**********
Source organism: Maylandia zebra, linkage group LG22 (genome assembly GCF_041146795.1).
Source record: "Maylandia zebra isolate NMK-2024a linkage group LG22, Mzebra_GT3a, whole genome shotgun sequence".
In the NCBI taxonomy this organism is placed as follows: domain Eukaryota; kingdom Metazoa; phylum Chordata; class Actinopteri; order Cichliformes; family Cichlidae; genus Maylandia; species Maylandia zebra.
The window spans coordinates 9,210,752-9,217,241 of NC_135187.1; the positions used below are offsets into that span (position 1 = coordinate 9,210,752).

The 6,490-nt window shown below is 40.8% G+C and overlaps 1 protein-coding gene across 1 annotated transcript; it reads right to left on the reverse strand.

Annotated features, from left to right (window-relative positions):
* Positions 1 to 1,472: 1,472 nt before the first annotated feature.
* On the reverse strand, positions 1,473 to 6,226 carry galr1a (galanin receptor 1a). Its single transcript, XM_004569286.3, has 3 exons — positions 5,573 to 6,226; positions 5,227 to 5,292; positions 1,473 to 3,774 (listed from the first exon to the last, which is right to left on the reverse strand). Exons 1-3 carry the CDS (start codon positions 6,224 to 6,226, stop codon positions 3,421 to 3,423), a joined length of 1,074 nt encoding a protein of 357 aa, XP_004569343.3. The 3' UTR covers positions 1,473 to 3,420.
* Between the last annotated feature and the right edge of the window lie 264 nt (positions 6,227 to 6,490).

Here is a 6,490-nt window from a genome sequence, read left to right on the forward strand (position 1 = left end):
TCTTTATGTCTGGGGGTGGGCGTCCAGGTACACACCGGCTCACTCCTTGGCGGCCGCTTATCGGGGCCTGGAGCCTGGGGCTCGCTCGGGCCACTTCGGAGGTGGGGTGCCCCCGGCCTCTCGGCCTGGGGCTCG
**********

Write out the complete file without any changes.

Source organism: Maylandia zebra, linkage group LG22 (genome assembly GCF_041146795.1).
Source record: "Maylandia zebra isolate NMK-2024a linkage group LG22, Mzebra_GT3a, whole genome shotgun sequence".
In the NCBI taxonomy this organism is placed as follows: domain Eukaryota; kingdom Metazoa; phylum Chordata; class Actinopteri; order Cichliformes; family Cichlidae; genus Maylandia; species Maylandia zebra.
The window spans coordinates 9,210,752-9,217,241 of NC_135187.1; the positions used below are offsets into that span (position 1 = coordinate 9,210,752).

The 6,490-nt window shown below is 40.8% G+C and overlaps 1 protein-coding gene across 1 annotated transcript; it reads right to left on the reverse strand.

Annotated features, from left to right (window-relative positions):
* Positions 1 to 1,472: 1,472 nt before the first annotated feature.
* On the reverse strand, positions 1,473 to 6,226 carry galr1a (galanin receptor 1a). Its single transcript, XM_004569286.3, has 3 exons — positions 5,573 to 6,226; positions 5,227 to 5,292; positions 1,473 to 3,774 (listed from the first exon to the last, which is right to left on the reverse strand). Exons 1-3 carry the CDS (start codon positions 6,224 to 6,226, stop codon positions 3,421 to 3,423), a joined length of 1,074 nt encoding a protein of 357 aa, XP_004569343.3. The 3' UTR covers positions 1,473 to 3,420.
* Between the last annotated feature and the right edge of the window lie 264 nt (positions 6,227 to 6,490).

Here is a 6,490-nt window from a genome sequence, read left to right on the forward strand (position 1 = left end):
TCTTTATGTCTGGGGGTGGGCGTCCAGGTACACACCGGCTCACTCCTTGGCGGCCGCTTATCGGGGCCTGGAGCCTGGGGCTCGCTCGGGCCACTTCGGAGGTGGGGTGCCCCCGGCCTCTCGGCCTGGGGCTCG